First things first: No, it’s not actually about Guild Wars 2. I actually do like the look of the thing, but this has been Medical Bill Month (plus also the auto insurance renewal), and there’s little room for a new video game expenditure and the time expenditure that’d go towards, you know, a new MMO.

No, this is about RPGs. Specifically, back to the well of fantasy gaming. I have some friends and coworkers who are pretty bored of fantasy by now. I can’t be bored with the stuff, just with particular tropes. You know: Chosen of Prophecy, Save the World, Deconstructing Tolkien, things like that. I especially don’t have any real love for hereditary monarchies in particular, especially if the author or setting is set up to validate them and end with some new blah blah bloodline on the throne. But give me an alternate power structure and yeah, things get interesting.

That’s where guilds come in. I’ve been kind of impressed with the core idea you see in some manga where the world is set up with various “guild”-type organizations that have rivalries and wars and such. In fact, you could argue that a few of the biggest manga at present are based around this idea: the organizations being pirate crews, ninja villages, and mage’s guilds. That’s pretty neat.

The other thing that’s been on my mind of late is the Magic: The Gathering setting of Ravnica. Now, I haven’t played Magic in decades — I do still use a few Magic cards I’ve kept as bookmarks, but actually try to play a game? Buy new cards? Nah. But the core concept of Ravnica is interesting. Guilds as the major powers, as above. And it’s more interesting because the core conceit is that each of these guilds is a hybridization of two of the five element colors of the setting: blue + black = criminal house, white + green = conclave of druids, things like that. It makes it accessible quickly as players start thinking about the interesting combinations of archetypes. It’s something I’d steal. But like I said, I’m not a Magic player, and I’d like to use a combination of tropes my players are more familiar with.

So what if you had a setting like Ravnica, but the combinations were the “power sources” that D&D 4e came up with? I’ve always liked how they roughly mapped to class archetypes. They’re actually even kind of similar to the roles the various Exalted play, in a fashion. So let’s say that for now, you had five sources (which may or may not be acknowledged in-setting), and each guild was a combo of any two. Because I’m the one writing this, I’m going to say those five sources are martial, divine, arcane, primal, and shadow — I pick shadow over psionics because (a) I think shadow’s a better match for the rogue/thief archetype, and (b) my wife is violently allergic to the flavor of psionics. And since that violence would be directed at me, we’ll set it to the side for now.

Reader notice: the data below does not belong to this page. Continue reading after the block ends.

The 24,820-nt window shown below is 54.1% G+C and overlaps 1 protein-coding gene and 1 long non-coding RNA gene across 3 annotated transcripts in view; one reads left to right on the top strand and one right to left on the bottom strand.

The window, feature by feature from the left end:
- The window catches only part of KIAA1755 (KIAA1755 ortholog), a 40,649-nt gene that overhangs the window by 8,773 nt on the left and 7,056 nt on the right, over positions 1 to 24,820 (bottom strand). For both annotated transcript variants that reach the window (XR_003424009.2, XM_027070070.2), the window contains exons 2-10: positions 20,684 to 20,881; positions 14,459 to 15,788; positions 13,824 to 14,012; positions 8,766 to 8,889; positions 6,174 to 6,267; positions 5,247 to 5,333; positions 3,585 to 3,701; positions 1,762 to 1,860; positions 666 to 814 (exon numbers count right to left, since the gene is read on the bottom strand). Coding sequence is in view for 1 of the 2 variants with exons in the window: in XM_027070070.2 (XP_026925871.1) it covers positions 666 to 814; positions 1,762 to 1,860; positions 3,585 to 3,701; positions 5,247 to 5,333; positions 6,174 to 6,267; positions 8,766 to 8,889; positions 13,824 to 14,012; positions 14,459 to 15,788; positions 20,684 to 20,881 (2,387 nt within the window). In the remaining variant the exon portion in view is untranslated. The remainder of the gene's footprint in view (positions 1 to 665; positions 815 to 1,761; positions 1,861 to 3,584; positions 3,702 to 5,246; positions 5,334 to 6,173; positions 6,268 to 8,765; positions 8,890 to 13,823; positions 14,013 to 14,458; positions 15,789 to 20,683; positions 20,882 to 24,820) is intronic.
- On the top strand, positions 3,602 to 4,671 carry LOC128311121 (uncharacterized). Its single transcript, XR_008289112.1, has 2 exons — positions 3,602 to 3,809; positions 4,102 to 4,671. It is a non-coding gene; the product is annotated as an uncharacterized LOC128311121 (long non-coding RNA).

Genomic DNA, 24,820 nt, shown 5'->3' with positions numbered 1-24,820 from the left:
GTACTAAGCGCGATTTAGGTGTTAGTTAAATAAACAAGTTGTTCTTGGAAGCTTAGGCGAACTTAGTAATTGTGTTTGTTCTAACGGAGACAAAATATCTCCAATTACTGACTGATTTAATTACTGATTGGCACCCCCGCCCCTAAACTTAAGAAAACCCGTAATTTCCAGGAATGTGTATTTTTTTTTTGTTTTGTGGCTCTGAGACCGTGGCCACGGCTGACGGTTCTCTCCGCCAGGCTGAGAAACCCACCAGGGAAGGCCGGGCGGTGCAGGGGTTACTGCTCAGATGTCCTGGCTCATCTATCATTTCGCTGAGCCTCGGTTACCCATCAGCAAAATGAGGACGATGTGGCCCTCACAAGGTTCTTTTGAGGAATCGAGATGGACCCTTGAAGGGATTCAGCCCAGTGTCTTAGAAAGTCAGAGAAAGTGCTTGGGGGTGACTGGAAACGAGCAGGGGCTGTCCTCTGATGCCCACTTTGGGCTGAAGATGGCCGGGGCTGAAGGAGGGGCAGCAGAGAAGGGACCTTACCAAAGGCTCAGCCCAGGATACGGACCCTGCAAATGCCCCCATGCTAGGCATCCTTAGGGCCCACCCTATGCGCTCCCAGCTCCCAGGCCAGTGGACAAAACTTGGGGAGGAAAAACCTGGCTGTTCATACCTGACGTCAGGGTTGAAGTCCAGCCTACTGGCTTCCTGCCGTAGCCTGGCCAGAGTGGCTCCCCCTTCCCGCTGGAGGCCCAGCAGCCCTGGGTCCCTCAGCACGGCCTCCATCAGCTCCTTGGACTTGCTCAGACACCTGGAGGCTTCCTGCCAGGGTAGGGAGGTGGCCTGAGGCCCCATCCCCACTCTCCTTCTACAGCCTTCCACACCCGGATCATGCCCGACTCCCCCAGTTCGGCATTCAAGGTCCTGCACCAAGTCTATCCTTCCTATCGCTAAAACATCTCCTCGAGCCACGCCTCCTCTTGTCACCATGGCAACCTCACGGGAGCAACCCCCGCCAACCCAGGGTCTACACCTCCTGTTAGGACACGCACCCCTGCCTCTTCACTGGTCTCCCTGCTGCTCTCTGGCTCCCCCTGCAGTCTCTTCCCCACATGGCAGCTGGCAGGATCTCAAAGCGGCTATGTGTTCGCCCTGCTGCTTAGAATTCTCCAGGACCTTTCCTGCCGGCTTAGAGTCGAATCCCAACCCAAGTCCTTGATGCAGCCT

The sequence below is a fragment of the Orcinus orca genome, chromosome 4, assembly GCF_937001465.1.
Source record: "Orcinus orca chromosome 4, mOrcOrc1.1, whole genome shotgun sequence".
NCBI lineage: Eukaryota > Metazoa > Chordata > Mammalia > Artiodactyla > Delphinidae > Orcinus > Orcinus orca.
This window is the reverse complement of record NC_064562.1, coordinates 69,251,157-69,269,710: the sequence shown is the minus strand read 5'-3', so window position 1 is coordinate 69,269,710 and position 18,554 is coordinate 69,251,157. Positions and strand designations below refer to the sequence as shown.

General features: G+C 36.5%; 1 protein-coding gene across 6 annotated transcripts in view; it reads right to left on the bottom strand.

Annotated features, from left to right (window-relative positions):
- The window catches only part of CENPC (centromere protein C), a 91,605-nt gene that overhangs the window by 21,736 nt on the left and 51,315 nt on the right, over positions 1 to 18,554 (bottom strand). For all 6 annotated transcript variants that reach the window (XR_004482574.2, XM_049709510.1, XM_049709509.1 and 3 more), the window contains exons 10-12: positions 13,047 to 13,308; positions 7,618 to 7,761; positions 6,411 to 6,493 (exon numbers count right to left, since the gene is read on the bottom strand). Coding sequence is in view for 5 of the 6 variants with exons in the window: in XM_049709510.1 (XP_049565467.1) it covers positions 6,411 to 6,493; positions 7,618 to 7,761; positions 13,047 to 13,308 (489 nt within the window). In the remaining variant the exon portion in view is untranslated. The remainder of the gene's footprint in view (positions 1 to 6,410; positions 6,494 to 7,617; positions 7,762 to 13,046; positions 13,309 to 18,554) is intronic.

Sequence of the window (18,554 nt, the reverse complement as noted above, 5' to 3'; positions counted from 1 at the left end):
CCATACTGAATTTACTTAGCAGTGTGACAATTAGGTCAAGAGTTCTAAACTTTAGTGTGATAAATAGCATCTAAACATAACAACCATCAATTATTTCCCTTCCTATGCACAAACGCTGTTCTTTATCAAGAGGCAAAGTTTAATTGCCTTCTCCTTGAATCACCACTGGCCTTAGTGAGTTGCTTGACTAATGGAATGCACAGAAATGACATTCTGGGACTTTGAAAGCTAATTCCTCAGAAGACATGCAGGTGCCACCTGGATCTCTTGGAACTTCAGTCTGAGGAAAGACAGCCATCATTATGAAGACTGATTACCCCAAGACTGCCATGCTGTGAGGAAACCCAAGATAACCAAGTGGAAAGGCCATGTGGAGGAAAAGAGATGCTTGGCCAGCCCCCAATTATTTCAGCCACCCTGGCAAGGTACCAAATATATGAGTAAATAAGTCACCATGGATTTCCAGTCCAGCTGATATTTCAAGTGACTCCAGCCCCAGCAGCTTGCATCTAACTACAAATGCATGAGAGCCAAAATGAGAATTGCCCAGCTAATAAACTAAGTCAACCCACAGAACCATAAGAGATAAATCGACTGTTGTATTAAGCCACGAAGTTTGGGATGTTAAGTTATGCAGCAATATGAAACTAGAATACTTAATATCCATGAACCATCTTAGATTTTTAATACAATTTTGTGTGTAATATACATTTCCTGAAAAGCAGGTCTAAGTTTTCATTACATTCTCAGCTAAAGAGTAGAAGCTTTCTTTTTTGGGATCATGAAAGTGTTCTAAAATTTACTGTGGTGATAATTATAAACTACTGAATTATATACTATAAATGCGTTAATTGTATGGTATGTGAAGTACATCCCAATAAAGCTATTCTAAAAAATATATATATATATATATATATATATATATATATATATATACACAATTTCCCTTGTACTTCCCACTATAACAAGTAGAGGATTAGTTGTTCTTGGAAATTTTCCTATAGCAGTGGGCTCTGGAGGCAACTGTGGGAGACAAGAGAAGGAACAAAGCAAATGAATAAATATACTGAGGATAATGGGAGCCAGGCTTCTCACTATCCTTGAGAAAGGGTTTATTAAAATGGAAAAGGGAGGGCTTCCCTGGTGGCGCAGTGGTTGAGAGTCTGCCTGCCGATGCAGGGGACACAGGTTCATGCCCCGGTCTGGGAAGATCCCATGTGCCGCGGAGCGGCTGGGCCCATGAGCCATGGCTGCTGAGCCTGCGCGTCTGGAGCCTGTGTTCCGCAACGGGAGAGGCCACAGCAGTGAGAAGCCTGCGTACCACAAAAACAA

Right, so how would those matchups work? A first pass might be something like:

Martial + Divine: Templar order. Lawgivers. Paladins.
Martial + Arcane: Alchemists and artificers. Indiana Jones-type adventurer-scholars.
Martial + Primal: Wildwalkers. Rangers, barbarians, wardens.
Martial + Shadow: Duelists, thieves, assassins.
Divine + Arcane: Gnostics. Mage: The Awakening types. Librarians.
Divine + Primal: Druids. Thunderers, maybe; I like the idea of a storm motif.
Divine + Shadow: Gatekeepers. Priests of the night.
Arcane + Primal: Elementalists. Traffickers with genies and other elemental forces.
Arcane + Shadow: Necromancers. The spooky side of scholars.
Primal + Shadow: Nightstalkers. Lunar-aspected folk; lycanthropes, maybe.

There, that’s ten basic ideas that could be codified into more complicated societies just like that. They’re a little unformed right now, but a little more effort could show more distinction. And these might be the ten principal factions. What would the players play: members of existing guilds/houses/coalitions/city-states (whatever form they may take) that come together? Or would they found their own?

Of course, you can further complicate things just by adding power sources. Throw in psionics and you have six more possible combinations. What I’d do, though, is add some antagonism to this setup. We need outlaws and heretics, blasphemers and traffickers in vile forces. Enter power source: Infernalism. So what sort of heretic factions does this create? At a guess:

Infernal + Martial: A bloody warrior order. Maybe twisted knights, like the Order of the Fly or something.
Infernal + Arcane: Cabalists. Summoners. Pacters.
Infernal + Divine: Blasphemous preachers. Antisaints.
Infernal + Primal: Apocalyptic barbarians, seeking to release the Great Beasts under the skin of the world.
Infernal + Shadow: Death cult. Assassins hunting sacrifices.

When you establish all these factions, then something exceptionally awesome happens: plots start writing themselves just by picking two factions and asking yourself what an interesting way they might interact would be. Then account for a couple of more factions. Then throw in a renegade faction trying to undermine them. It works beautifully in the World of Darkness of your choice; I’m honestly not sure why more fantasy gamers don’t try it. But then again, only so much time in the day for all these ideas…

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Posted by on August 28, 2012 in Uncategorized